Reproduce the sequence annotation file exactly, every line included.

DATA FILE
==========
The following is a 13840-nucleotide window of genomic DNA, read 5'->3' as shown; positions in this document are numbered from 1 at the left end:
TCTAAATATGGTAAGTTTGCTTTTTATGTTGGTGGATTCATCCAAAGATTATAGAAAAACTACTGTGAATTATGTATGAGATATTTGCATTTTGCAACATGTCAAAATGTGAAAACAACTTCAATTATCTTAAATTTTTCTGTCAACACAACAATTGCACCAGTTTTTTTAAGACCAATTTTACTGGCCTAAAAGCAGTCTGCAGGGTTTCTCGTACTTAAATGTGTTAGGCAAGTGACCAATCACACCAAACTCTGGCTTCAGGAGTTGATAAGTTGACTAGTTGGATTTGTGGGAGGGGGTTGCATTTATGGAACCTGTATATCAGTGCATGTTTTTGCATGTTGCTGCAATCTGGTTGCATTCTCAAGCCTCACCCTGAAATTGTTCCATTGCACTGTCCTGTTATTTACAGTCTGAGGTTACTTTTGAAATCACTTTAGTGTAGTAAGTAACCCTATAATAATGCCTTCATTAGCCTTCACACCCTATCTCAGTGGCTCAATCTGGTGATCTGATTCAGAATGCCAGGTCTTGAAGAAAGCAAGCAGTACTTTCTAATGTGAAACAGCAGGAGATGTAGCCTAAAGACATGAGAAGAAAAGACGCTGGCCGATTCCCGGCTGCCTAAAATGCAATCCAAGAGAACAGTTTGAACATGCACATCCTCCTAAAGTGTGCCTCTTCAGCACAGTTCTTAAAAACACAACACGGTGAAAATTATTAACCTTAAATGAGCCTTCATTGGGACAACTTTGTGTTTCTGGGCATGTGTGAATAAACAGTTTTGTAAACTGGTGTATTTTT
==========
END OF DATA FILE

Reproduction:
The following is a 13840-nucleotide window of genomic DNA, read 5'->3' as shown; positions in this document are numbered from 1 at the left end:
TCTAAATATGGTAAGTTTGCTTTTTATGTTGGTGGATTCATCCAAAGATTATAGAAAAACTACTGTGAATTATGTATGAGATATTTGCATTTTGCAACATGTCAAAATGTGAAAACAACTTCAATTATCTTAAATTTTTCTGTCAACACAACAATTGCACCAGTTTTTTTAAGACCAATTTTACTGGCCTAAAAGCAGTCTGCAGGGTTTCTCGTACTTAAATGTGTTAGGCAAGTGACCAATCACACCAAACTCTGGCTTCAGGAGTTGATAAGTTGACTAGTTGGATTTGTGGGAGGGGGTTGCATTTATGGAACCTGTATATCAGTGCATGTTTTTGCATGTTGCTGCAATCTGGTTGCATTCTCAAGCCTCACCCTGAAATTGTTCCATTGCACTGTCCTGTTATTTACAGTCTGAGGTTACTTTTGAAATCACTTTAGTGTAGTAAGTAACCCTATAATAATGCCTTCATTAGCCTTCACACCCTATCTCAGTGGCTCAATCTGGTGATCTGATTCAGAATGCCAGGTCTTGAAGAAAGCAAGCAGTACTTTCTAATGTGAAACAGCAGGAGATGTAGCCTAAAGACATGAGAAGAAAAGACGCTGGCCGATTCCCGGCTGCCTAAAATGCAATCCAAGAGAACAGTTTGAACATGCACATCCTCCTAAAGTGTGCCTCTTCAGCACAGTTCTTAAAAACACAACACGGTGAAAATTATTAACCTTAAATGAGCCTTCATTGGGACAACTTTGTGTTTCTGGGCATGTGTGAATAAACAGTTTTGTAAACTGGTGTATTTTT